New museum's plans abandon WWII ship

Discussion in 'WW2 General' started by syscom3, Apr 26, 2007.

  1. syscom3

    syscom3 Pacific Historian

    Jun 4, 2005
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    Orange County, CA
    When a rare World War II-era landing craft was donated to the Museum of the Marine three years ago, the benefactors thought it would add a unique touch to the effort to bring a Marine Corps museum to Jacksonville.

    But now the group that donated the landing ship medium - the USS LSM-LSMR Association - is afraid the museum's newly proposed location and design is leaving the ship high and dry.

    "The landing craft (was) to be incorporated in the design of the museum," said David Miller, president of the association. "But nowhere does it mention a placement for the landing craft. We are very concerned as to what is going to happen to the ship and if it will ever be part of the museum."

    The association donated the 500-ton relic to what was then known as the Marine Corps Museum of the Carolinas in January 2004. It symbolized a partnership between the Marines and the Navy, Miller said, and a highly publicized and costly endeavor, as well.

    The group spent more than $500,000 transferring the ship to where it still sits at Mile Hammock Bay near the New River Inlet, Miller said.

    "We also donated a check for over $36,000, and we are working on a fund drive at this time to present some more money for the upkeep of the ship," Miller said. "Back then we were promised the Marines would never let the Navy down and the ship would be an anchor point for the Marine museum."

    At the time, the museum had its eye on waterfront property near the former Onslow Inn. Looking at its plans today, Miller and other Navy veterans wonder if the promise will be kept.

    The USS LSM-LSMR Association consists of roughly 2,700 World War II Navy veterans who served on the same type of landing craft that took Marines ashore in the South Pacific islands. The LSM-45 is one of the last remaining ships in the United States still configured for its original purpose. The LSM was used to shuttle supplies, ammunition and equipment ashore just after the Battle of Okinawa in 1945. It was later sold to the Greek Navy and returned to the U.S. in 1998, when it was retired to the Missouri River in Omaha, Neb.

    Since then, the former Marine Corps Museum of the Carolinas has continued its march toward groundbreaking, renaming itself the Museum of the Marine and securing land behind the Beirut Memorial to build a $29 million facility.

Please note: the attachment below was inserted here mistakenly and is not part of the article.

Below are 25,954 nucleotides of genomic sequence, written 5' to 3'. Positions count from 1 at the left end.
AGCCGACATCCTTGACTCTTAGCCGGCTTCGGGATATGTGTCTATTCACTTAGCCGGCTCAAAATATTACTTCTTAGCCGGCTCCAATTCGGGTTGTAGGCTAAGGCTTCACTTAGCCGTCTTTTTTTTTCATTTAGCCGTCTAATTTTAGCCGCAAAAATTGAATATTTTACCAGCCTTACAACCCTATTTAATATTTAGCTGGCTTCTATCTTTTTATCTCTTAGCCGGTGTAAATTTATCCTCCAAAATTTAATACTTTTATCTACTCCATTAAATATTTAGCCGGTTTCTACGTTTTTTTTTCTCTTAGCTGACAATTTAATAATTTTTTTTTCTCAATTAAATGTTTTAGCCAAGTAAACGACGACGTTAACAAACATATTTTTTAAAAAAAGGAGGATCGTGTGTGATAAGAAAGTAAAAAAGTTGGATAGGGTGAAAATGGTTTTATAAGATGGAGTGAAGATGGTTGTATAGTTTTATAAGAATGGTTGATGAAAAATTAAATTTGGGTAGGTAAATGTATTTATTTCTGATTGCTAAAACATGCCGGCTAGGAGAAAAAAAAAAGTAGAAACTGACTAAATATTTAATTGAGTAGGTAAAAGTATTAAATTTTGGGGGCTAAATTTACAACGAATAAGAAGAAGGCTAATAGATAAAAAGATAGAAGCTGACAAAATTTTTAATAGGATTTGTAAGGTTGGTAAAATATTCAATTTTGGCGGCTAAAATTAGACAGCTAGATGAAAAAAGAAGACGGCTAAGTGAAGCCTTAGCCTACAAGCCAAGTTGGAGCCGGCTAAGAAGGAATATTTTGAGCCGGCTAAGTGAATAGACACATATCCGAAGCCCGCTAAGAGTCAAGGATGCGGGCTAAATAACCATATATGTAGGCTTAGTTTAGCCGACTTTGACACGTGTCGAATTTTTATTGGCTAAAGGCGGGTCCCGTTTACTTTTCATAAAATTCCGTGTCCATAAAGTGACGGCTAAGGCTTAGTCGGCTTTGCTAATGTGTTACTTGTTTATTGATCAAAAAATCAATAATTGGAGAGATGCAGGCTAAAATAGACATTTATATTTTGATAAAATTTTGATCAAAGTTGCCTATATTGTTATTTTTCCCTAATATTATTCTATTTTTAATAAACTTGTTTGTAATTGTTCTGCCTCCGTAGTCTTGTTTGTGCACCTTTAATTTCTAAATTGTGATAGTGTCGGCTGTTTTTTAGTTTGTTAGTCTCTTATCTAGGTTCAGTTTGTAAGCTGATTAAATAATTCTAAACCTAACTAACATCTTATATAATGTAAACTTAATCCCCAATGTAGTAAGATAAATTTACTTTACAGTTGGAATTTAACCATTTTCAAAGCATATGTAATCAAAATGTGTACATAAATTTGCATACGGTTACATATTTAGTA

But with neither water nor the LSM in the museum's new plans, Miller said he would like to know the ship's future.

    "We would like to see the ship brought up on land at the site they have acquired and make it that people could go aboard and visit while they build," Miller said. "This would help bring more attention to the site."

    As part of the original agreement between the two entities, the museum does give tours of the LSM twice a month for veterans who served on similar landing craft, museum executive director Jim Williams said. The Coast Guard also uses the ship to conduct boarding exercises, said retired Marine Corps Sgt. Maj. Joe Houle, who helps maintain the ship and conduct tours.

    However, a reserved spot at the new museum is highly unlikely due to cost and location, Williams said.

    "There is no physical way to put it there," Williams said. "We have no plans to use the ship as part of the museum itself. It's an expensive option."

    Above all, Miller said he wanted the ship up on dry land as soon as possible, a project that would require deep pockets, Williams said. But Miller's call to move the ship is more urgent this time, Miller said, due to tighter security measures at Camp Lejeune.

    The base recently restricted traffic on N.C. 172, which runs through the base, to vehicles with Department of Defense decals only. The LSM-45 is off N.C. 172.

    "Our main concern is people don't forget about the ship. They (need to) get this ship up someplace high and dry before it sinks," Miller said. "It's been sitting there three years now, and it's not good to be just sitting there like this."

    Approximately $20 million away from the museum goal, Houle said, such a request may not be as easy as Miller thinks.

    "We need a big sugar daddy who loves LSMs," Houle said.

    Contact Kelley Chambers at [email protected] 353-1171, Ext. 235.

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